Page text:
State of the Beach/State Reports/ME/Website

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Maine Ratings
Indicator Type Information Status
Beach Access52
Water Quality74
Beach Erosion8-
Erosion Response-6
Beach Fill5-
Shoreline Structures3 2
Beach Ecology5-
Surfing Areas25
Coastal Development{{{19}}}{{{20}}}
Sea Level Rise{{{21}}}{{{22}}}


Maine's Coastal Program (MCP) is part of the Department of Conservation, Bureau of Geology, Natural Areas, and Coastal Resources.

Here's a map of Maine's coastal zone.

The MCP Website provides some very useful information on beach access, water quality, and beach erosion. Information on the other beach health indicators is somewhat lacking.

The use of environmental indicators in Maine is receiving a lot of attention, however. In December 2002, more than 100 representatives of government agencies, academia and non-government organizations met in New Hampshire for the Atlantic Northeast Coastal Monitoring Summit, which explored the potential for integrated regional monitoring and provided participants with a forum to discuss possible indicators. As a follow-up, the Northeast Coastal Indicators Workshop in January 2004 developed regional indicators for six categories: fisheries, eutrophication, contaminants, land use, aquatic habitat and climate change.

Regional efforts culminated in the Gulf of Maine Summit in the fall of 2004. The purpose of the summit was to formally adopt environmental indicators and begin to evaluate and respond to regional environmental problems. See the report. Currently, MCP is populating the public access and governance indicator databases.

There is a nice discussion of indicators on the Gulf of Maine Council's Website. The Gulf of Maine Council on the Marine Environment's has a EcoSystem Indicator Partnership (ESIP). The Council also has a prepared an Action Plan 2012-2017.

The 2007 Maine Beaches Conference offered several sessions on "Maine's Changing Beaches" as well as sessions on beach profiling, beach water quality, beach ecology and other topics. The 2009 Maine Beaches Conference included sessions on the value of Maine's beaches, the state of Maine's beaches, and adaptation strategies for storms, sea level rise and climate change. Here is a link to presentations at the 2011 Maine Beaches Conference.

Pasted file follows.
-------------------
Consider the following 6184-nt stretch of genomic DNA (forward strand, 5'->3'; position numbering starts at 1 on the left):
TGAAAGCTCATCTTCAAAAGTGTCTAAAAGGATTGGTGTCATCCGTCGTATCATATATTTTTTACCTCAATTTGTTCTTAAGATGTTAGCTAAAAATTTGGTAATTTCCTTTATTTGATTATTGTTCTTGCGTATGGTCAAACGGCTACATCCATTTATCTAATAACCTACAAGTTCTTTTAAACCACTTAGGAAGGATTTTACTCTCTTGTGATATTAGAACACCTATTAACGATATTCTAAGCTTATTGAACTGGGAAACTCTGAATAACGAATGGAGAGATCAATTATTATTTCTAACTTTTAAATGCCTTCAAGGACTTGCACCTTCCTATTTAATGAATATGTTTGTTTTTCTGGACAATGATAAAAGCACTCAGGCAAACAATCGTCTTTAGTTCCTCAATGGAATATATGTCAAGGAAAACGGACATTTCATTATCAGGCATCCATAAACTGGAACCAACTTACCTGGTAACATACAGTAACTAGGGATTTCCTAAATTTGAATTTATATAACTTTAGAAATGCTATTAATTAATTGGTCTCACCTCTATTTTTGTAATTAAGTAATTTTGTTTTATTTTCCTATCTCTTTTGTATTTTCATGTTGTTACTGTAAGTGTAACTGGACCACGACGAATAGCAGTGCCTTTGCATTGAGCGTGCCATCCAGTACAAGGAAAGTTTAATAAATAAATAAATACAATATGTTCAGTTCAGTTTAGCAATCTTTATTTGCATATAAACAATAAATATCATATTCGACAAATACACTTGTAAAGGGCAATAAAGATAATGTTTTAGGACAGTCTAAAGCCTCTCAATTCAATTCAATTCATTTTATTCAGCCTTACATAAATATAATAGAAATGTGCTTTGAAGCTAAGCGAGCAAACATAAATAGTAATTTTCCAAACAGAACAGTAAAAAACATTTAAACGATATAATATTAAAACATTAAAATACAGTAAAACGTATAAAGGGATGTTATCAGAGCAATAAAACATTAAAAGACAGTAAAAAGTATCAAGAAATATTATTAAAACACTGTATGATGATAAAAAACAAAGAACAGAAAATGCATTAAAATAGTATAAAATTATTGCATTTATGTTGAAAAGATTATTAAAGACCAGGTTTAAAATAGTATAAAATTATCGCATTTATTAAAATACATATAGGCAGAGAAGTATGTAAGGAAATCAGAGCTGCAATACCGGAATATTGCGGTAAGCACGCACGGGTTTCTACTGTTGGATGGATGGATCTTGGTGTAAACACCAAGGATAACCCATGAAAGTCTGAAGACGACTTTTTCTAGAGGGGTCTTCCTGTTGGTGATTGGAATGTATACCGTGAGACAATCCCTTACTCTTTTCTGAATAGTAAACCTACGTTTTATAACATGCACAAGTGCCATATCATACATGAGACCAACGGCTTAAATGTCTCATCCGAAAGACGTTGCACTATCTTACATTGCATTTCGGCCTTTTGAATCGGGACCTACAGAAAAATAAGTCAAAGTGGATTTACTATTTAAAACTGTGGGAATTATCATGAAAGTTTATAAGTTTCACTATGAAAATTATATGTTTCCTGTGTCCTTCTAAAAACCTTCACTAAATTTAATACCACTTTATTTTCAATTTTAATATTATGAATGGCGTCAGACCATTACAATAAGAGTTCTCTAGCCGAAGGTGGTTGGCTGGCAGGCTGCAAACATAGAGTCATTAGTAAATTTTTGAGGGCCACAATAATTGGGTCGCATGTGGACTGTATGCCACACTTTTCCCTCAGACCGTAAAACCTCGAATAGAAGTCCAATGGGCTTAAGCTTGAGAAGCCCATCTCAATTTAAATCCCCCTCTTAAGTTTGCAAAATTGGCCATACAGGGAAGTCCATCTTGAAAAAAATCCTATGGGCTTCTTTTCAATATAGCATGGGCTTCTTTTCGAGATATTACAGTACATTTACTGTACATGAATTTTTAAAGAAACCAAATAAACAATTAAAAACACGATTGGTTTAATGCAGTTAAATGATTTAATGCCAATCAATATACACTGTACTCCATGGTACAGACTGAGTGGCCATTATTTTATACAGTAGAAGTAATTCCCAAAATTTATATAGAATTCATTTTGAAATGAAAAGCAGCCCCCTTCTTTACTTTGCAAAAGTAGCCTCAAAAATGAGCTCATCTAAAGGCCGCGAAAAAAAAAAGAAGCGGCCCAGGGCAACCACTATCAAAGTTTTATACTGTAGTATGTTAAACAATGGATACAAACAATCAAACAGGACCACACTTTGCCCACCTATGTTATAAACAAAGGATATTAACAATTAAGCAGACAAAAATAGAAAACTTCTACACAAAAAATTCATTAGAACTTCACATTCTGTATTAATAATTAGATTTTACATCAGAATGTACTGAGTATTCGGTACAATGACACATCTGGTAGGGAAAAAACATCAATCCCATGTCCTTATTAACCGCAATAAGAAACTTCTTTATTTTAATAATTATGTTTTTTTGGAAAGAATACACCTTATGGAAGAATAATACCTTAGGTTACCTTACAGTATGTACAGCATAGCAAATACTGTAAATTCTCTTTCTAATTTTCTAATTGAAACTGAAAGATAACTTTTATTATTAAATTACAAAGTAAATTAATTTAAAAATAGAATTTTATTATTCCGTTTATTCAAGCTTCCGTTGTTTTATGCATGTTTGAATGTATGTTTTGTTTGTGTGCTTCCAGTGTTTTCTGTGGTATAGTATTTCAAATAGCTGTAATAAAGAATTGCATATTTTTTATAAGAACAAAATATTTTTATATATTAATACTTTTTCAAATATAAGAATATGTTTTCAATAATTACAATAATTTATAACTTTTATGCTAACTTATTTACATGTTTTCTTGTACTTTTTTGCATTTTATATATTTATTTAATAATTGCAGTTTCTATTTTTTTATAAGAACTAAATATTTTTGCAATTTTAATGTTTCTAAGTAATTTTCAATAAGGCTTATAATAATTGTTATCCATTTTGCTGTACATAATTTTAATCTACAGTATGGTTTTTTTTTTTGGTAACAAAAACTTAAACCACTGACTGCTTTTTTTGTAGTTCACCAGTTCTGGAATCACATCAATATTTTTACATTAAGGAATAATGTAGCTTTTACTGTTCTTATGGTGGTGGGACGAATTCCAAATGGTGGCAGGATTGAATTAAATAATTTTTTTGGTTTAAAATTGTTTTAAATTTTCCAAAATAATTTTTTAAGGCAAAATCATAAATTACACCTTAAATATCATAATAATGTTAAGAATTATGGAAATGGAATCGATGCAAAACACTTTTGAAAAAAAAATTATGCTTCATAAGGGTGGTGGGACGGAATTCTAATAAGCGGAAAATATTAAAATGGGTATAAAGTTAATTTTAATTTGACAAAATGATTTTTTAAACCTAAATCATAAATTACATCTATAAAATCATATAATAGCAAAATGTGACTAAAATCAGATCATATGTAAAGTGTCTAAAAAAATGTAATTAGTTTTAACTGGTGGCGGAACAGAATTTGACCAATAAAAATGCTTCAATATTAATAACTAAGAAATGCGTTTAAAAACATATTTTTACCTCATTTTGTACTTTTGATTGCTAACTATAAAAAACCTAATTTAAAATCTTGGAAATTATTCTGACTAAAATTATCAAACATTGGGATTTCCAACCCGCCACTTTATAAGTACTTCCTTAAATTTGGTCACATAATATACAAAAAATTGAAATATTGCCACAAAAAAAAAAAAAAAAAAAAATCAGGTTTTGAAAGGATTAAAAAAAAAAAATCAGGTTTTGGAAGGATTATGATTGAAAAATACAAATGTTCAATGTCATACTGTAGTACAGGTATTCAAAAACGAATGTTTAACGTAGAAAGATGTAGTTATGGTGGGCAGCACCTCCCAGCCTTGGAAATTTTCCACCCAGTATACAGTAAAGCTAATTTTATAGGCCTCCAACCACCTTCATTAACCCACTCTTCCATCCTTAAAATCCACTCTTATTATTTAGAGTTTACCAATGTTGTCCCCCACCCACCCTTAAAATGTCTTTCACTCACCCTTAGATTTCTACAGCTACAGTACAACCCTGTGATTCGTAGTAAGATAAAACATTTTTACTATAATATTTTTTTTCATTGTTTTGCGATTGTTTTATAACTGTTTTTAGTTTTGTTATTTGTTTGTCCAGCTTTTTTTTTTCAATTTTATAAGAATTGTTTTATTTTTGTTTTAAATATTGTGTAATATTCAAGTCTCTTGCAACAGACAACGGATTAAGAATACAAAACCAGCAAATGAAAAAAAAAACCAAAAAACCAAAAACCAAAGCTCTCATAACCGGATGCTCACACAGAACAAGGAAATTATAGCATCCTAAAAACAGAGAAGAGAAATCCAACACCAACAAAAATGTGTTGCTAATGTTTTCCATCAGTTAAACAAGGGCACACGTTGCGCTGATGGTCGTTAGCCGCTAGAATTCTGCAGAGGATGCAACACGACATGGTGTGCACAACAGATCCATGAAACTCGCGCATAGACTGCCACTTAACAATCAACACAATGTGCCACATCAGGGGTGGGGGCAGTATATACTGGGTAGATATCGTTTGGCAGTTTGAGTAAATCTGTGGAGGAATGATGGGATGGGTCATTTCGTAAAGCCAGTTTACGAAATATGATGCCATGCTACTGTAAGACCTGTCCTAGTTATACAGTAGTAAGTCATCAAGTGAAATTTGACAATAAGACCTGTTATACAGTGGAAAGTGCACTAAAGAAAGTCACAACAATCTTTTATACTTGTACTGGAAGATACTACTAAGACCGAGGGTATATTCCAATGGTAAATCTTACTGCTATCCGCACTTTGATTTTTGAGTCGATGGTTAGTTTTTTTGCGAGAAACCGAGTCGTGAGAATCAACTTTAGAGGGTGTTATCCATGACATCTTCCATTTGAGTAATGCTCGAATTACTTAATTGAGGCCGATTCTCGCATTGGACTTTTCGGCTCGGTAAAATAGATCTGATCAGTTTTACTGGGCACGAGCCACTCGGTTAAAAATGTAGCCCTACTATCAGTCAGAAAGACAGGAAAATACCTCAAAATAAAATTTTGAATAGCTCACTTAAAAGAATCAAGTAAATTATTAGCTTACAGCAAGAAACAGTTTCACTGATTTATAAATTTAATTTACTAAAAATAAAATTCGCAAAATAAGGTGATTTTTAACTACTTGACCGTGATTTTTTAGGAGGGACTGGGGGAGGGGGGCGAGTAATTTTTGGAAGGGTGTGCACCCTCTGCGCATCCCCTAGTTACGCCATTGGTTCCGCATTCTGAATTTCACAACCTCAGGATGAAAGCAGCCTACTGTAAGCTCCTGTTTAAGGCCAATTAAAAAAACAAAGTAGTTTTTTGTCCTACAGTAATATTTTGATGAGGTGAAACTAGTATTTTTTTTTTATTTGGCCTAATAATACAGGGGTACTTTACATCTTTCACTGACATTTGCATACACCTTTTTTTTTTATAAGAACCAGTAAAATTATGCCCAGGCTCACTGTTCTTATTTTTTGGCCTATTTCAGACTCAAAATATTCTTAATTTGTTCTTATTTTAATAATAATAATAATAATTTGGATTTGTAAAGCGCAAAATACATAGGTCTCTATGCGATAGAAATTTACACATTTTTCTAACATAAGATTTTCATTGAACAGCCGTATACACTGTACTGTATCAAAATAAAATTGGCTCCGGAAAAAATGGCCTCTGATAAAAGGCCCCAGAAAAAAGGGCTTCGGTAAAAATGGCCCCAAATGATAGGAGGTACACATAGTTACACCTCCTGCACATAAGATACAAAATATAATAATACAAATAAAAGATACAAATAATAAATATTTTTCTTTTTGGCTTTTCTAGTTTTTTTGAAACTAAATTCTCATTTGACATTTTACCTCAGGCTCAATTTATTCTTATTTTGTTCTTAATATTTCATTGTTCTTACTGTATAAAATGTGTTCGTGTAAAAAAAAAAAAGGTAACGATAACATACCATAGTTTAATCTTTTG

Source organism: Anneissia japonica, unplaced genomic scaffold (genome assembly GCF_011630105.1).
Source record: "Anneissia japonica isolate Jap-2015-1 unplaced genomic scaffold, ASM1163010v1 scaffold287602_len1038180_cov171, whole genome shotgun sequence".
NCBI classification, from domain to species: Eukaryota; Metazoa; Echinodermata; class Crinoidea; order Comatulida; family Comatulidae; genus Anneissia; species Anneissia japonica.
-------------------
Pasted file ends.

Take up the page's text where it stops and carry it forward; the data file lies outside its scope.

Several publications are available via the Website. These include Maine's CZM Assessment and Strategy, also known as the "Maine Coastal Plan" which is available for 2001, 2006 and 2011.

Also available via the Website is Protecting Maine's Beaches for the Future (2006), A Proposal to Create an Integrated Beach Management Program. The report includes recommendations on beach nourishment, habitat management, acquisition of property from willing sellers, hazard mitigation, data and mapping and education and outreach. A specific implementation plan and strategy to develop new funding will direct the work of state agencies and others in the coming years. This comprehensive and forward thinking document is a must read for beach managers everywhere.

A great 4-page summary of volunteer and governmental efforts to monitor and protect Maine's beaches is the 2005 document The State of Maine's Beaches. Coincidentally, the topics in this document dovetail nicely with the topics in this report and the activities of Surfrider Foundation's Maine Chapter.

There is also The State of Maine's Beaches in 2007 from the Maine Geological Survey.

Maine rules and regulations are available via the MCP Website.

Although Maine Coastline, the former MCP newsletter, is no longer published, links to past issues from 2002 to 2008 are still available.

The MCP Website provides access to an overall map of map Maine's Coastal Zone, but no detailed maps or photos. For better maps, go here.

The MCP Website provides a extensive set of Coastlinks - a directory of the many organizations involved in coastal projects and issues in Maine. Government agencies, marine fishery trade organizations, environmental groups, research and educational institutions, land trusts, and economic development entities are represented. There are also Related Links

The MCP Website is generally up-to-date, although there are some dead links due to the elimination of the State Planning Office on July 1, 2012 and the purging of most documents and websites relating to climate change by the administration of Gov. Paul LePage.

Website Contact Info

Lisa Leahy

Tom Miragliuolo

State of the Beach Report: Maine
Maine Home Beach Description Beach Access Water Quality Beach Erosion Erosion Response Beach Fill Shoreline Structures Beach Ecology Surfing Areas Website
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